Amy Norton, HealthDay News, December 18, 2020
The fingertip devices that hospitals use to monitor patients’ oxygen levels might be less accurate in people with dark skin, a new study suggests.
At issue are pulse oximeters — small medical devices that clip onto a fingertip and estimate how much oxygen is making it into the blood. They are routinely used in hospitals to help providers make treatment decisions.
And during the COVID-19 pandemic, pulse oximeters have increasingly made their way into the hands of lay people. Fairly cheap home devices are available, and people with milder cases of COVID have used them to monitor their oxygen levels.
But the new study suggests that Black patients are at greater risk of having a falsely reassuring reading on pulse oximetry than white patients are.
Researchers at the University of Michigan Hospital found that in cases where Black patients appeared to have adequate oxygen levels on pulse oximetry, their blood oxygen was actually low 12% of the time.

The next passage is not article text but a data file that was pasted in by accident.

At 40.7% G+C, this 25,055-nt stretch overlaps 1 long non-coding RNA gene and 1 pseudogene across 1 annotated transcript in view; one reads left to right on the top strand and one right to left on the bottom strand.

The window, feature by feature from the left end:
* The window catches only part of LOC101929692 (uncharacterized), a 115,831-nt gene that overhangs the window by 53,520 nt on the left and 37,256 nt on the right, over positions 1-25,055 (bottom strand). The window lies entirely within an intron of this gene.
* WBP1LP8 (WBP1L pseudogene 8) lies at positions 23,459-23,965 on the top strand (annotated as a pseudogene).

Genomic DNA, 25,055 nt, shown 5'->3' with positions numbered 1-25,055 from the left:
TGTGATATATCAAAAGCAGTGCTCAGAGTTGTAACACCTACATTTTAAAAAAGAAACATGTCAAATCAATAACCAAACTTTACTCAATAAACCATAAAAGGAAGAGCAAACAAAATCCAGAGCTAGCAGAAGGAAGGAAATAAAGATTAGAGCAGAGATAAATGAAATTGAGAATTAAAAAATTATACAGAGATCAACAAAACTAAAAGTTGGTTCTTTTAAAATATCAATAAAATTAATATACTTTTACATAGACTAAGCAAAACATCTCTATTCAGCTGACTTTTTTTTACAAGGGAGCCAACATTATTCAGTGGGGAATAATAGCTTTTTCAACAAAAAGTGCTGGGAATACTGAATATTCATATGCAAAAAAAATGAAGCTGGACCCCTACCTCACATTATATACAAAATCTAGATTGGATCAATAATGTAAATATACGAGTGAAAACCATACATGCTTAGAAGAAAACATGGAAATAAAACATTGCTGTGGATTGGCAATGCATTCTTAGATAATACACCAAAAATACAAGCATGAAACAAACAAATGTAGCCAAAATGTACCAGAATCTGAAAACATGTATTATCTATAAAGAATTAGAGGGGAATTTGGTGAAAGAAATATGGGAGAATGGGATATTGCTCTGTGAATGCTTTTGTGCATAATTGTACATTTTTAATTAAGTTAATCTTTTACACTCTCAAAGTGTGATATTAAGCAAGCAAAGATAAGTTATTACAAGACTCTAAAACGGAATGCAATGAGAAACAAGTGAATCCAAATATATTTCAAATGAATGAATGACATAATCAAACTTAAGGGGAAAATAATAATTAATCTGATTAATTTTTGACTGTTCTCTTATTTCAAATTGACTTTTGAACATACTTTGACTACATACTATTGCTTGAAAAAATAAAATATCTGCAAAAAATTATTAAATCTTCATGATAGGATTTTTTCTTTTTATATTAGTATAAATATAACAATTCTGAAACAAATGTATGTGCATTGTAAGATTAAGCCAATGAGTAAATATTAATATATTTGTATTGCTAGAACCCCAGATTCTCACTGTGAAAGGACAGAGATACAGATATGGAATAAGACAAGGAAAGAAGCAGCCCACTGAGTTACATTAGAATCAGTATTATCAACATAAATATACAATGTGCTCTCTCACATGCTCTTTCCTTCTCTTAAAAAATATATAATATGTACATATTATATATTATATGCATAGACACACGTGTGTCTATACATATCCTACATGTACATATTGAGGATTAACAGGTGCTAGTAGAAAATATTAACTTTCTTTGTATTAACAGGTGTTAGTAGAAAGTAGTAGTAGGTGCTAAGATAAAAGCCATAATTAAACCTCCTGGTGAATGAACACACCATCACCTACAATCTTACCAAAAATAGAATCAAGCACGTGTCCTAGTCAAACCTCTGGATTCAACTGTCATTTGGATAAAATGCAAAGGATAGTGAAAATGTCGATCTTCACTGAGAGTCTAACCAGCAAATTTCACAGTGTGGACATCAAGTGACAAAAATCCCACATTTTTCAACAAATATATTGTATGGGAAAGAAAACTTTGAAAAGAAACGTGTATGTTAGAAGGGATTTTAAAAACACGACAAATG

In contrast, the mismatch happened in white patients less than 4% of the time, the researchers report in the Dec. 17 issue of the New England Journal of Medicine.
“It really surprised us all,” said lead researcher Dr. Michael Sjoding, an assistant professor of internal medicine at Michigan Medicine.
The impetus for the study was, like so many things in medicine, the pandemic.
Early on, when Sjoding and his colleagues were seeing more and more COVID patients — many of whom were Black — they noticed a recurring discrepancy: Some patients’ pulse oximetry readings were not matching up with arterial blood gas tests, which sample patients’ blood to directly gauge oxygen saturation.
Overall, the study found, discrepancies were nearly three times more common among Black patients than white patients.
As for why skin tone would matter, Sjoding explained the basic theory: Pulse oximeters work by emitting certain wavelengths of light, and skin pigment may absorb some of that light.